Return to God’s word for the purpose of “hearing and seeing” Christ in the text. Fix your gaze on the illumination. Ask God to open the eyes of your heart and enable you to see what God wants you to see.
To me, this image is smoke, fire, blood, and suffering. Perhaps that is appropriate for the passage, yet the contrast is still striking. How am I to find God’s love in this text, or in this illumination?
The child, facing away, appears to stare through prison bars, and chain link fencing spreads off into the distance. He or she is surrounded on all sides by suffering, and even the words of the prophet Isaiah form a barrier. It is almost as if the child is being pressed in, closed off, by the entire illumination.
Looking for hope, I see that if the child is facing away; his or her view is of the gold cross. The cross hovers like a vision, and is fragmented — is that what it would look like if seen through prison bars? Perhaps those who are suffering do not see the cross in the same way that I do.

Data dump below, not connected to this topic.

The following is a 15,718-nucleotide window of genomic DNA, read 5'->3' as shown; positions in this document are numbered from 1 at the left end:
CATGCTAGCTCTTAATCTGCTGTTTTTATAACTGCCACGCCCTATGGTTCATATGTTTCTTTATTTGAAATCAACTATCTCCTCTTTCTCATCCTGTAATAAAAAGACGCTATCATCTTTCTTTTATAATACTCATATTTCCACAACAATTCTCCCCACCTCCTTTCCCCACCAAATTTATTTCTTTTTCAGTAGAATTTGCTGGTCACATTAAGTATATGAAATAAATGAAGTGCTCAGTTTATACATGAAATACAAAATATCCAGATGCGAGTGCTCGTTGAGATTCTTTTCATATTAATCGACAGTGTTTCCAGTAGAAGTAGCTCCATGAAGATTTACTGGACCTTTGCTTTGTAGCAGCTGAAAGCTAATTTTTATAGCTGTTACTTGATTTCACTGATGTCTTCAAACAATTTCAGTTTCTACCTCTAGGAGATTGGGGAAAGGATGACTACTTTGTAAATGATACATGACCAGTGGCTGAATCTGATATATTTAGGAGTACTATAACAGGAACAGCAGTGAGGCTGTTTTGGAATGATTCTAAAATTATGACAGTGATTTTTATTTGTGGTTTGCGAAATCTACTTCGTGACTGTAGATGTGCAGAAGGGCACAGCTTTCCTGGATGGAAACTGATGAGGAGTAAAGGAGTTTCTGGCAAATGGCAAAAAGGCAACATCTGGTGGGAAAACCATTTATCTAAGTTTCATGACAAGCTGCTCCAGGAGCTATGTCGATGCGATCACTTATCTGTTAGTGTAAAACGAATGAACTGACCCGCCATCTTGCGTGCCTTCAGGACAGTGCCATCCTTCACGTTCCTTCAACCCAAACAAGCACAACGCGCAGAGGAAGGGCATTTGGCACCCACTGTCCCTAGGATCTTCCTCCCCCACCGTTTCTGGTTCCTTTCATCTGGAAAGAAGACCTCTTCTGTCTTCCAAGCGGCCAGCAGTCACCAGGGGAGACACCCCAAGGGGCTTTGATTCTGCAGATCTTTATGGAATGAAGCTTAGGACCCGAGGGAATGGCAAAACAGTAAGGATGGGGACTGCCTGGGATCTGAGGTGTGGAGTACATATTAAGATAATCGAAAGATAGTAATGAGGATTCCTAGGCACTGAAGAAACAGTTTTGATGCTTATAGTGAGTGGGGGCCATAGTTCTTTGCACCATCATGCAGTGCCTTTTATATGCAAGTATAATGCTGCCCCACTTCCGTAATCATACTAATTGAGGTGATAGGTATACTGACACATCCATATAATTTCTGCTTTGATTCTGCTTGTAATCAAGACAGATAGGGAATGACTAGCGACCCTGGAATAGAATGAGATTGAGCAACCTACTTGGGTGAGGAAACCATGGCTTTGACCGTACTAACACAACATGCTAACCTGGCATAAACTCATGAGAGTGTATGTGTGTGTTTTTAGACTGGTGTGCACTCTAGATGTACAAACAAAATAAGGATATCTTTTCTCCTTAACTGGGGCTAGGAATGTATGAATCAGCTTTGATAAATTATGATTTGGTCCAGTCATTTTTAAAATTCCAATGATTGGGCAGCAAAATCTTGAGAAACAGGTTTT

Yet still it is the cross, not the smoke or fencing or blood, that seems to draw the child’s gaze. The right arm reaches out slowly towards it. God did not build the prison bars, erect the chain link fencing, or light the fires that smolder in the background. Those are the work of humankind. Here, God is present only as the glimmer of hope and resurrection.
Why would the artists choose to portray an abused, innocent child in this suffering servant passage? Perhaps to make it stand out all the more starkly that Jesus, too, was innocent. Perhaps this is still an illumination of Jesus atoning for our sins, as he suffers inside of the trembling child. Or, perhaps they wanted to turn our focus away from Christ’s innocent suffering 2,000 years ago and towards the innocents suffering today.
© Suffering Servant, Donald Jackson, 2005. The Saint John’s Bible, Order of Saint Benedict, Collegeville, Minnesota. Scripture quotations are from the New Revised Standard Version of the Bible, Catholic Edition, © 1993, 1989 National Council of the Churches of Christ in the United States of America. Used by permission. All rights reserved.